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What’s with the News: Anderson Cooper has officially outed himself by giving Andrew Sullivan of the Daily Beast permission to publish an email the news anchor sent Sullivan regarding an Entertainment Weekly piece entitled, "The New Art of Coming Out in Hollywood".
“The fact is, I’m gay, always have been, always will be, and I couldn’t be any more happy, comfortable with myself, and proud,” Cooper said in his response.
While Cooper’s sexuality has been widely presumed and accepted for years, he has in the past chosen to keep his personal life private, and these are his first public, definitive statements on the issue.
What’s with Us: The Sacramento Press asked Bill Snyder, current Communications Coordinator and former President of the Sacramento Gay and Lesbian Center to share his thoughts.
“More people have come out this year than the last several years combined. A lot of the famous people coming out get a nice bounce out of it, and their approval ratings go up after their announcements,” he said.
Cooper’s story is such a hot item partly because of his place at the forefront of media, but also, according to Snyder, “being LGBT is no longer seen as being evil, sinful, or deviant by most people. Today most people see those coming out as being brave after suffering long enough. Also a lot of people think, for example, ‘He is just like my nephew who showed so much courage coming out to our family’.”
Snyder says more people, LGBT or not, have personal ties to the movement and therefore feel they can relate to Cooper, which leads to the outpouring of support he’s received not just from Hollywood and New York but the vast land between.
Kudos, Mr. Cooper. Now we ought to let you get back to what you do best - the news.
What’s with the News: People Magazine shocked celeb gossip junkies worldwide last Friday when they announced the now inescapable story of TomKat’s split. We’ve since been told that Katie Holmes is filing for sole custody of the couple's daughter Suri, and that Tom Cruise was blindsided when Holmes filed. What happened to sweet Joey Potter, and that crazy in-love, couch-jumping maniac the world had grown so obsessed with?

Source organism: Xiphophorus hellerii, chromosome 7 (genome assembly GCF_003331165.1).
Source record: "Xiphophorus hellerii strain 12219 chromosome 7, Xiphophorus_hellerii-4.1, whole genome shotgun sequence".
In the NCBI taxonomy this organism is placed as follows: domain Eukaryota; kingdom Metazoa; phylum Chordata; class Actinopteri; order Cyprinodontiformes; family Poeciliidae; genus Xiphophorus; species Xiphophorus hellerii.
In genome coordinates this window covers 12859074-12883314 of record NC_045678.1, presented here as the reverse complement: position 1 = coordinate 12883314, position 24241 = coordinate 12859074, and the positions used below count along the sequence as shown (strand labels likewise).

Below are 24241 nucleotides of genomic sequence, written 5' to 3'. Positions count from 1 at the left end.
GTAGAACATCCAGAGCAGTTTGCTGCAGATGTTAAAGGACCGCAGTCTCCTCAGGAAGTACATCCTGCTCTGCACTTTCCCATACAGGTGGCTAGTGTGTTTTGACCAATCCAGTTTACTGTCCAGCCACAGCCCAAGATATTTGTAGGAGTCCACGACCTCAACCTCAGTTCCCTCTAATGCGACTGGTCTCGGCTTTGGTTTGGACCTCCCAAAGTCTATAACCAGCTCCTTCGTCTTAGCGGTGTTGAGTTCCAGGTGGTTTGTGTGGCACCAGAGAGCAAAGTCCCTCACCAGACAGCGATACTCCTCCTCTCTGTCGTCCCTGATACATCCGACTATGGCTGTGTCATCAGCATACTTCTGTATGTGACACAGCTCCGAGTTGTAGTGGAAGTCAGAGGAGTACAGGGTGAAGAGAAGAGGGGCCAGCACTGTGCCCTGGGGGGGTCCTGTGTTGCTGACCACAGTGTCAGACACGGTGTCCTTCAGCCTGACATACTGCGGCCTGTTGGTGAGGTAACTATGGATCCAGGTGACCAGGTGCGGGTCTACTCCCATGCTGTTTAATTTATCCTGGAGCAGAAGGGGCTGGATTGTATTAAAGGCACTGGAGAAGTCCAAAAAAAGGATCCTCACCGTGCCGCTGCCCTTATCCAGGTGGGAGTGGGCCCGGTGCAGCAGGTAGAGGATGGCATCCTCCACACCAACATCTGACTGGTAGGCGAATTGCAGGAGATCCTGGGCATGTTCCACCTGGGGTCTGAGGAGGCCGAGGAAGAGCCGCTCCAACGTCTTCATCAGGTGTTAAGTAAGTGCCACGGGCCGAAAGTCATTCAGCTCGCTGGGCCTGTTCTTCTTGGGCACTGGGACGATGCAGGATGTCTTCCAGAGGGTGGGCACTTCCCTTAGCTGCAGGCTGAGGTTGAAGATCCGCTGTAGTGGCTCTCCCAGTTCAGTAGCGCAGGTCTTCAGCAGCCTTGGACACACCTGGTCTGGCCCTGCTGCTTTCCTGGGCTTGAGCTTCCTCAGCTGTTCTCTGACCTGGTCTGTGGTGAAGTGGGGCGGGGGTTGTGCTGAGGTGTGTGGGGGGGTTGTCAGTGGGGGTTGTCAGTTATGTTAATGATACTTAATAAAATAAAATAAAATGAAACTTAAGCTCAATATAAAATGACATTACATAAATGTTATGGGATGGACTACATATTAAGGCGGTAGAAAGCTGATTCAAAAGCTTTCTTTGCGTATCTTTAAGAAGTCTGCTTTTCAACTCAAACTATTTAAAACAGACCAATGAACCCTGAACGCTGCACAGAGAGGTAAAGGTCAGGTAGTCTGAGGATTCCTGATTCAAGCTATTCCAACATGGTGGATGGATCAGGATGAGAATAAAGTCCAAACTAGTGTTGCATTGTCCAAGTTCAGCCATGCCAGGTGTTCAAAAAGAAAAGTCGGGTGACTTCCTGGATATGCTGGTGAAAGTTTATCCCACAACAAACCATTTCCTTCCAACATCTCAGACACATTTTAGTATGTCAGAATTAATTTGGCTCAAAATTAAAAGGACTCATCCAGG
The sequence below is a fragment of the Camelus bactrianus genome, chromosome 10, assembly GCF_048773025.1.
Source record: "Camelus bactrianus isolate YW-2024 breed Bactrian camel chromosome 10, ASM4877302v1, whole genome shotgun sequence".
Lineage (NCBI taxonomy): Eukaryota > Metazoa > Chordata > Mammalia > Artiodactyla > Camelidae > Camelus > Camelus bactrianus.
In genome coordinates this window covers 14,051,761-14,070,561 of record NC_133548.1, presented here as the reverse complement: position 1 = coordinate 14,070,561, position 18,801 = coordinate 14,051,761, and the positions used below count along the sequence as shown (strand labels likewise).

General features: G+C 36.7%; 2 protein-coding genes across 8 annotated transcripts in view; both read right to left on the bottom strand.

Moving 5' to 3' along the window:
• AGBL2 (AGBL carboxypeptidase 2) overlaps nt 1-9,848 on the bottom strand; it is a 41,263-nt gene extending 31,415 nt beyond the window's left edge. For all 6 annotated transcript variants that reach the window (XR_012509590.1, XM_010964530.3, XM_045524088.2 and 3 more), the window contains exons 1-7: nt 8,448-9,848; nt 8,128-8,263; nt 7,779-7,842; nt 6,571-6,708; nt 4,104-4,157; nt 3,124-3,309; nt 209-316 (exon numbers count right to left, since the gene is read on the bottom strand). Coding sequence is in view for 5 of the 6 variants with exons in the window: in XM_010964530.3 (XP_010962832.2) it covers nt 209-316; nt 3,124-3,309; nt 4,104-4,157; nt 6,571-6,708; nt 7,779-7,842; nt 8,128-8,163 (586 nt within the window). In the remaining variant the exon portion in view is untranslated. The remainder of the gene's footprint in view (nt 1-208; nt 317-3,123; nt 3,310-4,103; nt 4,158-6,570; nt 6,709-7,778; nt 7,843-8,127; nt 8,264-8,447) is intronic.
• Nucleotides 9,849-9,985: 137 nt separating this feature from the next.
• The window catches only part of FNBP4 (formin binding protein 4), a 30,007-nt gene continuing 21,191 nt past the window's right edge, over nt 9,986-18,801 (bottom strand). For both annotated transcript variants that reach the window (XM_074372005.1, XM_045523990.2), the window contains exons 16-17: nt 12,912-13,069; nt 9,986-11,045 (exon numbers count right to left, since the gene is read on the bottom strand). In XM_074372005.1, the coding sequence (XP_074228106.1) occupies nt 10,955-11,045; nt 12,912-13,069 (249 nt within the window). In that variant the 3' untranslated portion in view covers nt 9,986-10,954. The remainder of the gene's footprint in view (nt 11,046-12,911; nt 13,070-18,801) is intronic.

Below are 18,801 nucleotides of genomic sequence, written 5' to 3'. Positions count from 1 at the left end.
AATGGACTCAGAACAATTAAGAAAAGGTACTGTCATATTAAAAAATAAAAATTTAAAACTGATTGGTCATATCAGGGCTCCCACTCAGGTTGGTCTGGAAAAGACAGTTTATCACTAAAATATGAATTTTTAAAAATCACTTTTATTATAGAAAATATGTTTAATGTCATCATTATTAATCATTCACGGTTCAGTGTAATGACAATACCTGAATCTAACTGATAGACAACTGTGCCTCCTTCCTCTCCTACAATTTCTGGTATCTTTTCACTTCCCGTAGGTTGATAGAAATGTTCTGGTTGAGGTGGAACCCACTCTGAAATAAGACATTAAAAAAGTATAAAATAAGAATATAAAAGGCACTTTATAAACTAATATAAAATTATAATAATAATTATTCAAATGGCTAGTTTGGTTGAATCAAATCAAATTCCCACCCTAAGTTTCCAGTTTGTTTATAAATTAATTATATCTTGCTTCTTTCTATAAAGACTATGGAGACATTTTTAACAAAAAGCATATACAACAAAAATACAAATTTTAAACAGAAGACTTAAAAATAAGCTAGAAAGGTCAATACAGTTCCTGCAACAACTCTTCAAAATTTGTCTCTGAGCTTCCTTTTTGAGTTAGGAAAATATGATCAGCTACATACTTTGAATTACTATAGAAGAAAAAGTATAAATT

What’s with Us: Carolyn Rich Curtis, Ph.D is the founder and Executive Director of the Relationship Skills Center in Sacramento, which provides marriage education programs to couples in the Greater Sacramento Region.
"We are all facinated by gossip, and relationships in particular are incredibly facinating," she said during a phone interview with the Sacramento Press.
But why the split?
According to Curtis, the initial stages of a relationship are aided by the same neurotransmitters associated with obsessive-compulsive disorders. The impacts of these neurotransmitters wane around 18 months and are replaced with hormones (oxytocin for women and vasopressin for men) that breed feelings of attachment. These hormones fuel us for roughly four years.
"I think it's interesting that they are breaking up at that five-year mark," Curtis continued. "The hormones that previously sustained the relationship have dissipated, and now you have to do the hard work."
"Twenty-five percent of married couples and fifty percent of cohabitating couples split at that five-year mark. It's the point where you really need to work hard to make the relationship work. It takes huge emotional strength when you're not feeling attached," she said.
See? Celebrities are just like you and I!
What’s With the News: Dave Collins of Associated Press got into the thick of it when he covered BronyCon 2012 in Secaucus, NJ this past Sunday. BronyCon is for bros who love ponies - My Little Pony by Hasbro in particular. What was once a handful of bronies in an NYC meeting room has exploded into a nationwide movement of men proud to dress up, dance, and sing the praises of a brony lifestyle.
What’s With Us: The bronies feel themselves a misunderstood lot, seen as creepy manchildren instead of young men in support of a movement for friendship and unicorn hats. UC-Davis Professor Emeritus and author of From Panthers to Promise Keepers: Rethinking the Men’s Movement Judith Newton weighed in.
“Men in their twenties have fathers who lived through an era when men’s movements and a more sensitive, more fully human sent of masculine ideals were in the air and in the media. These new masculine ideals embraced qualities that were associated with women: crying, expressing love to other men, being vulnerable, showing more empathy, being playful.”
Newton also cited the current job market and financial climate.
“The current economic crisis has hit young adults especially hard. The innocence, protection, playfulness, and freedom from worry associated with childhood, especially as idealized here, must seem attractive,” she said. “It’s much harder to have a family and be middle-class than before. So there’s a very long adolescence for men. Maybe childhood is being extended here too.”
Well, no harm no foul, right? Play on, brony.
Each week "What's With That" will find local experts from the Sacramento area to weigh in on national and international news stories. Stumble across an interesting item? Wondering, "what's WITH that?" Email firstname.lastname@example.org with your ideas!